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  Issue #42

Free Writers' Newsletter

   Aug 27, 2006  


The Critical Critique: How editing your writing increases your chances of getting published
By Rocky Reichman
Editor and publisher,
Literary Magic

There are many things a writer has to have in mind when trying to get published. Among these are learning how to write a professional critique and having credentials. However, most aspiring authors too often miss out on one of the most critical elements necessary to become a published author: editing. No matter how good your query letter is, you still need work that's written well. Even if you have good credentials, that won't matter to an editor or literary agent. When they see work that is either poorly edited or not even edited at all, one word screams out at them: amateur.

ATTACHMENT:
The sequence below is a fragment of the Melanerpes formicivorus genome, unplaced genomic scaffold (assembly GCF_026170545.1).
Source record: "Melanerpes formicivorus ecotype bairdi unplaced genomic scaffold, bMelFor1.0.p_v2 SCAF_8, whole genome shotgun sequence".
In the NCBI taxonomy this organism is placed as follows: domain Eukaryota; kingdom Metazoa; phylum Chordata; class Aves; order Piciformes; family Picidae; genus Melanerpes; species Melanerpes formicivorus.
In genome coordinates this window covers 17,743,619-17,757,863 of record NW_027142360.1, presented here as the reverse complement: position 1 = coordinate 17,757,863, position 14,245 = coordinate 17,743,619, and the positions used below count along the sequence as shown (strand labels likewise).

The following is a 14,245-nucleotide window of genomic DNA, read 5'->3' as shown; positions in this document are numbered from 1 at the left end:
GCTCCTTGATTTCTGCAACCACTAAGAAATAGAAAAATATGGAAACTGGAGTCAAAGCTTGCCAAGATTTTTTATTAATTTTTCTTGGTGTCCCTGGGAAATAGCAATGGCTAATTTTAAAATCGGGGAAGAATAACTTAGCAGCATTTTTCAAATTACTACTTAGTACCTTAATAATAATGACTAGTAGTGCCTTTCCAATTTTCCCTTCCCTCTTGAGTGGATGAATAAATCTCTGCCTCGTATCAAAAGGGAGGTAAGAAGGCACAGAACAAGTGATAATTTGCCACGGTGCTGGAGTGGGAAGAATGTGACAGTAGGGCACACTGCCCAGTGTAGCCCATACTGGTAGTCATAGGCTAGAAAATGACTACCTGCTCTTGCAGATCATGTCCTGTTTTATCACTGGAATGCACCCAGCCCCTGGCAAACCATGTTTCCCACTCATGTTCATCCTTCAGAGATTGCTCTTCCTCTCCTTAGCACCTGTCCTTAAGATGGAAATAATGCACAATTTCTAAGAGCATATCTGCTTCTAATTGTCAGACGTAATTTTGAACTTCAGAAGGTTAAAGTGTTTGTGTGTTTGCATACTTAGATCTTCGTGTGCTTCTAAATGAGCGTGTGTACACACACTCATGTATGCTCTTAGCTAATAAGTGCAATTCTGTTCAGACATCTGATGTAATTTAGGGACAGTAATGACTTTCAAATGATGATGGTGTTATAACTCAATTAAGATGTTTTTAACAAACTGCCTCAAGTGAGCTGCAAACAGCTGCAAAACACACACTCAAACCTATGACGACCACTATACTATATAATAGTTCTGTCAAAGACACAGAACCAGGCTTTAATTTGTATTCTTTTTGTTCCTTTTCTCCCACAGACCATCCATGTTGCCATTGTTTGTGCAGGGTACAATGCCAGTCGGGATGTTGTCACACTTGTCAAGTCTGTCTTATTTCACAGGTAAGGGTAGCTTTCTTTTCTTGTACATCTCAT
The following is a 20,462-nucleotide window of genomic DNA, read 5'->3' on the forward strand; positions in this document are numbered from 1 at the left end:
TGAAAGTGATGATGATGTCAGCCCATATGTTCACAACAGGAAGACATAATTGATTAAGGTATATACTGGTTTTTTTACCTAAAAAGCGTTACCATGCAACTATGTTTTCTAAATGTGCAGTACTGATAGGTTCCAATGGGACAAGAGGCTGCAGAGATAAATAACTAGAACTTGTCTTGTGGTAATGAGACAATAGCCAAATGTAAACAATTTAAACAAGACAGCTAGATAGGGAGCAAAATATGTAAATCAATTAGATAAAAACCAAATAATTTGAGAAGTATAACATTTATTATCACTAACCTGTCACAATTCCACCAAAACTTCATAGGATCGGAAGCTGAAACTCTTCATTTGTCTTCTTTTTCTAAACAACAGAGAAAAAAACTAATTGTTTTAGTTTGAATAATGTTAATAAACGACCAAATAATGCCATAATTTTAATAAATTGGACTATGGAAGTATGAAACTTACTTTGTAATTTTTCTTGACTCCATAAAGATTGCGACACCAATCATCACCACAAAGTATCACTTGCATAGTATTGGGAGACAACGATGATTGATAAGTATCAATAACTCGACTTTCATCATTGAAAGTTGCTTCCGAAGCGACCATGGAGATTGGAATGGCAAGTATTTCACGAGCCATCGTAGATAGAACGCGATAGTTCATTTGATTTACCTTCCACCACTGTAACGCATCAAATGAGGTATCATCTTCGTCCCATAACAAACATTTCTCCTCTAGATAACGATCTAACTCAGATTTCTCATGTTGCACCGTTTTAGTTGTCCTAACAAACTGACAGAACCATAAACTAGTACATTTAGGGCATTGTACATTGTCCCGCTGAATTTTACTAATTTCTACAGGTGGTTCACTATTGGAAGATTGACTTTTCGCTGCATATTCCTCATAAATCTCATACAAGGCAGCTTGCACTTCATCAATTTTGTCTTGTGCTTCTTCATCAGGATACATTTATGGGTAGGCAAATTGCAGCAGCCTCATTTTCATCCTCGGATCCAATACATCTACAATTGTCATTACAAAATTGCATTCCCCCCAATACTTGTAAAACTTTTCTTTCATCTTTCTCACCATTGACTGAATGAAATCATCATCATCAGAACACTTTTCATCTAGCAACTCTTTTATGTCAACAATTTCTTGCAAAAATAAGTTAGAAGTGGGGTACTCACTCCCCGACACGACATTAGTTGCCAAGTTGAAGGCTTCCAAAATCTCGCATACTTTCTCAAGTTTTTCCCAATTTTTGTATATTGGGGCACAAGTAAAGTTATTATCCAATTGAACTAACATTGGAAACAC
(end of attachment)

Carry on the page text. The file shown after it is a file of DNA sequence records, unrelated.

Having your work edited really can make or break your chances of getting published. While first-class queries and excellent credentials can impress editors, they absolute loathe badly edited work. After all, isn't the job of an editor to make sure every manuscript is edited? It is. Therefore, editors can't stand work that's not edited or not well written. Why is editing your work so important to the editors you submit it to? Because writing that needs editing means a lot of work for editors. It takes time to edit; precious time that editors don't have. If you haven't edited your writing properly before sending it off, then odds are that you're chances of becoming a published author are slim. Bad editing is a turnoff for editors: the last thing they need is more work. Therefore, it's best for every writer to have this in mind before they send their work out to editors and agents. Not only does badly edited work disappoint editors and agents, but it also tells them that they're dealing with a writer who isn't professional. Having professionalism is vital to becoming published, and without that, no agent or editor is going to take you seriously as a writer.